Design and Engineering

Design and Engineering

Good Arriving in Australia in October 2009 ensured Great Wall Motors X240 was the first (and only at this stage) Chinese SUV to go on sale here. Foglights, chrome finished door mirrors and alloy wheels (all standard fare) finish off a relatively smart designed 4x4. What’s even more impressive is that whilst the X240 is classified as a compact SUV, in concept it is similar to the far more expensive Mitsubishi Challenger (both being derived from 4x4 utility platforms).
Not so good Build quality appears poor and the doors close with a ‘tinny’ note rather than a reassuring ‘thud’. (The former point is disappointing whilst the latter is common to many a dual cab utility, which the X240 is derived from).
Interior and Styling

Interior and Styling

Good Standard leather seats for all five passengers (however we wished the front pews offered more lateral support); the driver’s seat also features electric adjustment, second row legroom is decent as is the cargo space on offer in the rear. Climate control air-conditioning is another surprising item considering the vehicles low price and a USB input demonstrates that Great Wall Motors is moving with the times.
Not so good Sub standard fit AND finish. We’ve no doubt quality will significantly improve going forward, but right now it’s less than impressive with noticeably larger than usual panel gaps around the dashboard. Also the cup holder in the centre of the dash is positioned too close to the manual gear lever, to the point of almost rendering it useless. Not as spacious inside as one might expect from the outside profile. (Put it down to the agricultural ladder frame-chassis resulting in a significantly higher floor than the now far more common ‘car based’ SUV’s).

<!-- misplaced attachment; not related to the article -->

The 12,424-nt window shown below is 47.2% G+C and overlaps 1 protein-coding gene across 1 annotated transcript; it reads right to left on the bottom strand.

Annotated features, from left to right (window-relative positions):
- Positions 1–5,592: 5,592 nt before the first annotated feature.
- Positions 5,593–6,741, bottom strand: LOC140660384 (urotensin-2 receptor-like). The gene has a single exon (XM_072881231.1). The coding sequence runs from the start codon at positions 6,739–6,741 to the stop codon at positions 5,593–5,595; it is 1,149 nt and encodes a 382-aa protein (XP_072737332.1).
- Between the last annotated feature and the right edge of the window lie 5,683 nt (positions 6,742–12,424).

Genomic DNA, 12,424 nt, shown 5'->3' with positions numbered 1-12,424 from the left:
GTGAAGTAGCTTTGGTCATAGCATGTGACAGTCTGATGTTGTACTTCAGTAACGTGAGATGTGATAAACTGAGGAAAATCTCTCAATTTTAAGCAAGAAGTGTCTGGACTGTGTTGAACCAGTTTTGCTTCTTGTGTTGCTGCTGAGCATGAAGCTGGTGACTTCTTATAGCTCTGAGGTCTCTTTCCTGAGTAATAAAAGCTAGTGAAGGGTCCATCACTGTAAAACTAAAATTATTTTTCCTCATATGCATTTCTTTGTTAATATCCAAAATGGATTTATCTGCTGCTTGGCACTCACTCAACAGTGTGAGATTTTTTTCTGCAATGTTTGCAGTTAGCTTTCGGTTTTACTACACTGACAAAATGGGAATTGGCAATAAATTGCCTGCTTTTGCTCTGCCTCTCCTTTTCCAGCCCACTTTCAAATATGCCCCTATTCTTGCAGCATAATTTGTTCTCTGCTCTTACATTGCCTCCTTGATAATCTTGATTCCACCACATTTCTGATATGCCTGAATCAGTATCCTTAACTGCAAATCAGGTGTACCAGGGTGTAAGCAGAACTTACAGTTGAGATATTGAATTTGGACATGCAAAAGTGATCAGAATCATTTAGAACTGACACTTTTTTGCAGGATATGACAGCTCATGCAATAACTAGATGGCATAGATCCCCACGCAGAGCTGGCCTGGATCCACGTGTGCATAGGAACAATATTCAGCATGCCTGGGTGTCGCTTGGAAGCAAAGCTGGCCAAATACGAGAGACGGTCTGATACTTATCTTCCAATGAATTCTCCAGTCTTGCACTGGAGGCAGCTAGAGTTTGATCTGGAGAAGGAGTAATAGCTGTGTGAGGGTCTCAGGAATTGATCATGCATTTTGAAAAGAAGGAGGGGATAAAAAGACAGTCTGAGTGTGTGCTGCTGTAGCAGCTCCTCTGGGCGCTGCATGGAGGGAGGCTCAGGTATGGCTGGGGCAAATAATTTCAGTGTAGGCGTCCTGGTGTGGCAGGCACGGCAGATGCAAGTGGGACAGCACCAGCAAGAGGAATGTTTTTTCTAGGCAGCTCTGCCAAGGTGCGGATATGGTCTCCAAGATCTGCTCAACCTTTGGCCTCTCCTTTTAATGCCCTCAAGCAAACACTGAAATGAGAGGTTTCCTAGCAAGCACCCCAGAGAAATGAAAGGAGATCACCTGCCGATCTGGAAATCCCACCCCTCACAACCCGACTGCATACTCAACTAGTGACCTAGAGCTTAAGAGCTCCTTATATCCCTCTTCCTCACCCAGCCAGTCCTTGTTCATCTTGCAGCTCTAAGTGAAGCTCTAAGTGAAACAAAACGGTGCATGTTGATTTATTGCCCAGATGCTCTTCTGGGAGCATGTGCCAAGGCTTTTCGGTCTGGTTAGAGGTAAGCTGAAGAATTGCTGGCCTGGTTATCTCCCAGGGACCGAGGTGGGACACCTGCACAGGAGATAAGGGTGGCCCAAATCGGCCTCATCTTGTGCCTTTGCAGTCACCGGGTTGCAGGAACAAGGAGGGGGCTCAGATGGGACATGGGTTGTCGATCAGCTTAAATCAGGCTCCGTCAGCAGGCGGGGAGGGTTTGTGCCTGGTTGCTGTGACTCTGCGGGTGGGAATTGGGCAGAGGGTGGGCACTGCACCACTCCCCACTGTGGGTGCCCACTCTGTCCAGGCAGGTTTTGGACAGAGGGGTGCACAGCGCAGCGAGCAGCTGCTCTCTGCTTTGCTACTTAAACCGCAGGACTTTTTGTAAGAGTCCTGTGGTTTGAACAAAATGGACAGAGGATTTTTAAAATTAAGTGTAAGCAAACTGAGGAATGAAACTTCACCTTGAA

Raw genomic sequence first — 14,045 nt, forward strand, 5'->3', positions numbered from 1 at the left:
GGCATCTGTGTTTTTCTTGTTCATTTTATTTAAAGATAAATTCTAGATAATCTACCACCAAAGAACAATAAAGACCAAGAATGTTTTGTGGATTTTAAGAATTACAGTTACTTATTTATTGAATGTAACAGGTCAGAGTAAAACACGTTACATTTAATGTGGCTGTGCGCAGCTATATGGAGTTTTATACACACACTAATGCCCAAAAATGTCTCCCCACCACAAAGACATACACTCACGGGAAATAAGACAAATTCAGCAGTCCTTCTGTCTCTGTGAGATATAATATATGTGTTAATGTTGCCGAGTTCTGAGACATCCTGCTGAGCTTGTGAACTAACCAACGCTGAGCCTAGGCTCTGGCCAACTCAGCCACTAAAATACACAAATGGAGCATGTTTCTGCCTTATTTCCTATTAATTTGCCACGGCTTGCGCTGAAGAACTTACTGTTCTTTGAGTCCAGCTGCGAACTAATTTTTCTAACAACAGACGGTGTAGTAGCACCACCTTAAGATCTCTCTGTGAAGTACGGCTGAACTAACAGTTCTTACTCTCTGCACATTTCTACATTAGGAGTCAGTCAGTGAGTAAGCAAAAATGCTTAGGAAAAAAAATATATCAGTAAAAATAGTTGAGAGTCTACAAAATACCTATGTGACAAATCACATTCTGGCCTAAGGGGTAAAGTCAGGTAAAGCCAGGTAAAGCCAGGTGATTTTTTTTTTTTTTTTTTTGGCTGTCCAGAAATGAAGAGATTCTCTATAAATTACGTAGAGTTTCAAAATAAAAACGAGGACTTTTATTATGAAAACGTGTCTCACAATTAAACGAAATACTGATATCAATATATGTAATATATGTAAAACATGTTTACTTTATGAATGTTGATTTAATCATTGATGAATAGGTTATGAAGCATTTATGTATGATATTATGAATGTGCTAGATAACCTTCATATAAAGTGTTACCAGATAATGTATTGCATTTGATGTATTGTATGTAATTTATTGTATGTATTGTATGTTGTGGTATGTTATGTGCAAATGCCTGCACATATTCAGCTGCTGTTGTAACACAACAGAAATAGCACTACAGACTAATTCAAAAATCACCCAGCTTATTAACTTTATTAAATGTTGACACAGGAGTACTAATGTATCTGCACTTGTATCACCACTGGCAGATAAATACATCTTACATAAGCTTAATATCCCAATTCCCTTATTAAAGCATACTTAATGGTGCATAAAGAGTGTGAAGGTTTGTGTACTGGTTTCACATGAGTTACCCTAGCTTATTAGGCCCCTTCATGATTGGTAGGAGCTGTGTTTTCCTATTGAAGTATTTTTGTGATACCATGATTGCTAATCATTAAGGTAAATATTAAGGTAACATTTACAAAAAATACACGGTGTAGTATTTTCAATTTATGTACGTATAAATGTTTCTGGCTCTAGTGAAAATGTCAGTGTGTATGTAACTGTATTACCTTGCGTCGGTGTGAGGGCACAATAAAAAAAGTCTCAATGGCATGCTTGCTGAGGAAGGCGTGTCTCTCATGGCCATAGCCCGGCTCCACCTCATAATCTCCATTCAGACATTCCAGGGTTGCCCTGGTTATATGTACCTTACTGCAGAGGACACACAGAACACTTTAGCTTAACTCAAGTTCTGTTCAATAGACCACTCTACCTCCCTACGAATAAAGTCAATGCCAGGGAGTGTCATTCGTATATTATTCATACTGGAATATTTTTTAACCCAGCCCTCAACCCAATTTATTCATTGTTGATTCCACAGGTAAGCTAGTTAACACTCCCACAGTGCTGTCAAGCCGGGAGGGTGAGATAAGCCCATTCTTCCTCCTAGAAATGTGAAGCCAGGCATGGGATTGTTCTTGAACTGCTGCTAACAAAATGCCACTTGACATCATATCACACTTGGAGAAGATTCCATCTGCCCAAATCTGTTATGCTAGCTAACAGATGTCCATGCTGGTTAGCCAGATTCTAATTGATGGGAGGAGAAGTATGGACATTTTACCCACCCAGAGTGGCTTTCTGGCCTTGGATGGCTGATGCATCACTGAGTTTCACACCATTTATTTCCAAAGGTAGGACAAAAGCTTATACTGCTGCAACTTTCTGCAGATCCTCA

Performance

Performance

Good Sourced from Mitsubishi the 2.4L four cylinder petrol engine should be a reliable power plant and is even more powerful than the same displacement engine that Mitsubishi fits to the Triton utility today.
Not so good With our short time with the car we found the performance to be only average. The X240 is disinclined to be hurried; almost feeling constricted at times and at high revs the 2.4L engine becomes too noisy and unrefined. The manual gear shift is also a little notchy.
Ride and Handling

Ride and Handling

Good Sporting a rugged ladder-frame chassis, low-range gearing and quality Goodyear tyres, from our time behind the wheel (unfortunately all on-road) we have confidence that the X240 would be a decent off-roader. On road the handling is o.k., as long as it’s being driven in a smooth and relaxed manner.
Not so good Push on and the disadvantages of the heavy and agricultural chassis become more apparent. The X240 is no match for more modern (but more expensive) compact SUV’s, almost all now featuring a monocoque (car based) chassis. The softly sprung suspension can feel unsettled and sloppy when driven with a little vigor and the steering could offer more driver feedback.
Buying and Owning

Buying and Owning

Good Every X240 comes standard with Anti-lock brakes (ABS) and dual front airbags as well as reversing sensors, an often overlooked but important safety feature on a family vehicle (as it’s all to easy to not see if a child is behind when reversing in the driveway onboard an SUV). A full size spare wheel (over a temporary ‘space saver’) is good to see in a vehicle with off-road aspirations. Reassuring 3 year, 100,000 kilometre warranty with 3 years roadside assist.
Not so good Excluding the ‘tiny tot’ Suzuki Jimny, the X240 is the least powerful (at 100kW) petrol powered compact SUV on sale in Australia. Yet an official fuel consumption figure of 10.4L per 100km also ensures the X240 as the most thirsty naturally aspirated 4 cylinder compact SUV here (excluding turbo charged and V6 grades). With no Electronic Stability Control or curtain airbags (even as an option) we can’t give the X240 the tick on safety features.